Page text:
Amidst all this, why do quite a few people report everything going back to normal with a front hub conversion? Quite a few also have reported the absence of the issue when they remove one driveshaft (front or rear, doesn't matter). What explains that?

So yeah. I have gaps in my understanding and I'm continually thinking and reading about this. I just don't have anything more concrete to add at this point of time.

I had actually emailed the shop saying that I was going to pick up my Jeep day after Thanksgiving. Dave saw that called me today in the morning and he told me that he has had other distractions and that he'll try his hand again at this problem. That's when I learned the front driveshaft is out for checking. There have been multiple un-communicated long delays from the shop side in attending to my Jeep, some of which have been very frustrating. We really need systematic controlled experiments to understand what changes we make elicit what response, but I'm having trouble making the shop understand the importance of being thorough and systematic.

I've been very patient (and @Chris knows this) but I can only take so much after 6+ weeks of waiting with sporadic communication and then learning that they have not really worked on it or even tried anything that I've requested. Even learning what did not work is good progress in a problem like this. I'm still not quite sure what they plan to do and I'm going to be talking to Dave and Chris (the other Chris) again tomorrow.

One way or the other, I'll find a fix that works and more importantly understand why it works, either at that shop or elsewhere. I will say that I'm still very inclined to pull my Jeep from there and go elsewhere.
 
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Fouledplugs

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Installing an SYE on a 231 requires replacing the rear output shaft, the new one doesn't have any provision for a balancer.
You could attach a dampner if you had a companion flange machined. This might take away from the overall length of the rear driveshaft, which is going to add to the problem.

I have heard that the companion flange on the back of the '80s broncos is a 32 spline size that matches the larger/shorter output shaft used on JB conversions SYE kit. I think JB was working on this a few years ago.

I do know that the companion flange doesn't work on the 32 spline Np231/241 output on the dodge t-cases. I believe the splines are different.
 
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mrblaine

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Unclear to me whether it's an issue only in the rear. I was told that when they initially saw the problem, they got the front shaft balanced and the vibes got slightly better (video is after they got the front drive shaft rebalanced and rebuilt). Now with the front or off, I'm told the vibes are not much different but I haven't seen it myself.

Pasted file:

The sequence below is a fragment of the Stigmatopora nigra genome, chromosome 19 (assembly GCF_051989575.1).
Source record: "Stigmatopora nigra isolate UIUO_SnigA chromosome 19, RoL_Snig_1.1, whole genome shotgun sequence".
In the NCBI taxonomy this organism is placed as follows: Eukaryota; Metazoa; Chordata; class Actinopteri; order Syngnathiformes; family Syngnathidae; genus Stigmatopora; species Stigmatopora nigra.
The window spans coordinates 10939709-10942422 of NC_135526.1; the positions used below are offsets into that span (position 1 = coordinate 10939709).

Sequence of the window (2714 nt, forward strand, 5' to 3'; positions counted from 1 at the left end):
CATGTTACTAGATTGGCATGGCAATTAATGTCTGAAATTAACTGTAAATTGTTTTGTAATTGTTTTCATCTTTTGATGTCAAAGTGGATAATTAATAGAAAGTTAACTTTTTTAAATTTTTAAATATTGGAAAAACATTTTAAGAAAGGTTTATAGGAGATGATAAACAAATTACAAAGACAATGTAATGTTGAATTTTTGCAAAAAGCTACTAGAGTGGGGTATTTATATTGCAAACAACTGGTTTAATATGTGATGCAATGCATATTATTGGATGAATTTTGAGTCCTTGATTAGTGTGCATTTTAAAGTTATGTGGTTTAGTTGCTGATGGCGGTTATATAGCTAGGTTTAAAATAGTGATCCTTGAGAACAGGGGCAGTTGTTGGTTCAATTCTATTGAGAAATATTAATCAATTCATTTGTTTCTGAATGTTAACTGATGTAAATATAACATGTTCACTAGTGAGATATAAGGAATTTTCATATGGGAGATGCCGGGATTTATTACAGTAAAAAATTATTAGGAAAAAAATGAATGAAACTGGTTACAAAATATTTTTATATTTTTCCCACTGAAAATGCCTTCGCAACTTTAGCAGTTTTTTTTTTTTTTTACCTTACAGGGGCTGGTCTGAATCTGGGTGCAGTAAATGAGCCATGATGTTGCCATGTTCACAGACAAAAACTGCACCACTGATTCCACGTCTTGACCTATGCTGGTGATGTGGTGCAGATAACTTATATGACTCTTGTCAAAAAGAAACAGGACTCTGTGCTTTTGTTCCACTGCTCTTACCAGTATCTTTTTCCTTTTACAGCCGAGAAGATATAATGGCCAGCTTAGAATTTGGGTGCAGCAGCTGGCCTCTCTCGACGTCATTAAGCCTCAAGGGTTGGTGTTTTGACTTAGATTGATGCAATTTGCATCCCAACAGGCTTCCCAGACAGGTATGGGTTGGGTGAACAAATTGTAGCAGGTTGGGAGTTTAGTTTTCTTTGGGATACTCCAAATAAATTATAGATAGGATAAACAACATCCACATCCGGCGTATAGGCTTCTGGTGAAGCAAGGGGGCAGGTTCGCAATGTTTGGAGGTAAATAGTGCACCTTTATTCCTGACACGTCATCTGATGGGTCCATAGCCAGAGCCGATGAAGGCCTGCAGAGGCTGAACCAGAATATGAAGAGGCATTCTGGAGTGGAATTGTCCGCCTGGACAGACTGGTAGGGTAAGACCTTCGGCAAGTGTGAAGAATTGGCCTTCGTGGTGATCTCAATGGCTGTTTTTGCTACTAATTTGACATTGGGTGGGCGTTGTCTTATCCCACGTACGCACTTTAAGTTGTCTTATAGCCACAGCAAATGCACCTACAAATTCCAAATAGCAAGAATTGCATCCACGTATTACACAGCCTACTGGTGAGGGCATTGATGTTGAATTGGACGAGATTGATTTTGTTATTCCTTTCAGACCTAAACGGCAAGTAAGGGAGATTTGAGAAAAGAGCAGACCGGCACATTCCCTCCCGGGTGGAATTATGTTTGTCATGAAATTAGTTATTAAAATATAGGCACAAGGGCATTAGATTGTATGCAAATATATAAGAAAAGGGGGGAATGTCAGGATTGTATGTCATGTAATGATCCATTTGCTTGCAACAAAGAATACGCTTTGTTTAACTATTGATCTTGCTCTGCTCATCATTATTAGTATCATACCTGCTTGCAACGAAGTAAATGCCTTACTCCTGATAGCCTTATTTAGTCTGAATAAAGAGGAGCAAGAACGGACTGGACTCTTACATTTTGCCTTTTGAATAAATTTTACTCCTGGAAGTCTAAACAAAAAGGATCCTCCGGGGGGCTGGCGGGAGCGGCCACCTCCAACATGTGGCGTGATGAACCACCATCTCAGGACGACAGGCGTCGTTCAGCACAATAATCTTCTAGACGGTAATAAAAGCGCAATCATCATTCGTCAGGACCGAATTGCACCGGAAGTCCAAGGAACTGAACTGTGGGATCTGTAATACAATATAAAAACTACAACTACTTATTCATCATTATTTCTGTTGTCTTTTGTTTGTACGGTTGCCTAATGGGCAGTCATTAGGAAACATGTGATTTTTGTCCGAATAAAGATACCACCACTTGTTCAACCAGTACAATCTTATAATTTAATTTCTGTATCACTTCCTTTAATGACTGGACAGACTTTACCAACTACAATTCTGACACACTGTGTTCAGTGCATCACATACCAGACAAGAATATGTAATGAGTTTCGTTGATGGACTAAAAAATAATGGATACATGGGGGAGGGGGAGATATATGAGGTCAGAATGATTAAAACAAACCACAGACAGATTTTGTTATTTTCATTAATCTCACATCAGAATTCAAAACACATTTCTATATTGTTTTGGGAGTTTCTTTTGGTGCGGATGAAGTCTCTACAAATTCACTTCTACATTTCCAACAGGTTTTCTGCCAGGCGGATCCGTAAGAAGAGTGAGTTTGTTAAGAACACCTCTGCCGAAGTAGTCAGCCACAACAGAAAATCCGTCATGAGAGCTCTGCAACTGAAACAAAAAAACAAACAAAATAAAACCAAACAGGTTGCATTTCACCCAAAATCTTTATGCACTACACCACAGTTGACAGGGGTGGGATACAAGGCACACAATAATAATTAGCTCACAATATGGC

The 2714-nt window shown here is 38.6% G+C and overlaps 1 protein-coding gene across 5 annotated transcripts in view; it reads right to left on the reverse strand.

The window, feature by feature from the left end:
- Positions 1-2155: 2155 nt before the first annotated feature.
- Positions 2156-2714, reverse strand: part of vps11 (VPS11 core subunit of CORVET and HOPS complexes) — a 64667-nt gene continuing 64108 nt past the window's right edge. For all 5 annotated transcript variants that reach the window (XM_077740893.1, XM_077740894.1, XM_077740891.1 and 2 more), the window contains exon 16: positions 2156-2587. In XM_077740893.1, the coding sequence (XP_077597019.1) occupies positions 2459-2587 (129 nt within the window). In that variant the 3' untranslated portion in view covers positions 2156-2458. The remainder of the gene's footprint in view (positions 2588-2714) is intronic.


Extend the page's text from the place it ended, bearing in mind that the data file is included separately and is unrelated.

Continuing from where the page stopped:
Why did no one push on the inspection cover or remove it to see if that reduced the noise? Or has that been done?

I think I look at this problem very differently than the shop and I'm not very sure how to interpret "not much different" or "slightly better". Being an engineer, I tend to think in terms of intensity (amplitude) and the duration (time period or frequency). Things either make a difference or not ... you may not be able to tell yourself, but there are instruments and appliances to use to help you tell that with confidence.
I know, we could use a seismometer app on a smart phone.

The standalone skid they tried (it was a cut-up stock skid) made things worse (vibes start coming at lower speed), and that tells me that the stiffness and weight of the skid do matter as @Ranger_b0b pointed out. It's not known if the problem can be solved only with a heavier/stiffer skid. That's yet to be systematically tried.
This is very surprising to me. In all of our conversations, I never got the impression that a less rigid skid would be the first attempt at changing something. Nothing we discussed leads me to believe that any solution is going to be less stiff or lighter weight in the same material.

The rear driveshaft is now getting checked. Note the it is quite new (less than 1k miles) and I had no vibes of any sort prior to regear. I've also been told both front and rear pinon angles have been thoroughly checked and are in good order. Note that these were actually set and checked by Dave himself earlier in the summer when I got other upgrades done.

The way the entire thing is having steady pulsed (i.e harmonic) vibrations tells me that this is the entire frame/skid/whatever is resonating at fundamental frequency and is what made me look into the physics more carefully.

I still don't fully understand what's running out of spec (so to speak) that's making the entire structure resonate. Jim Frens has hinted at some design choices but details are not 100% available for us to go make better choices.

Is it the torsional deflections in the driveshafts at increased rpms near half critical speeds that's the source of the problem? If yes, then I need better driveshafts that doesn't distort (stiffer one, either thicker tube or made of Al).
If a driveshaft change is made to reduce deflection, it will be larger diameter tube of the same or thinner wall thickness. Increasing the wall thickness without going larger in diameter typically makes it worse. AL is not the answer in this case. You might get the thicker wall to work with how short the rear tubes are, but for a front, the length forces a larger diameter tube.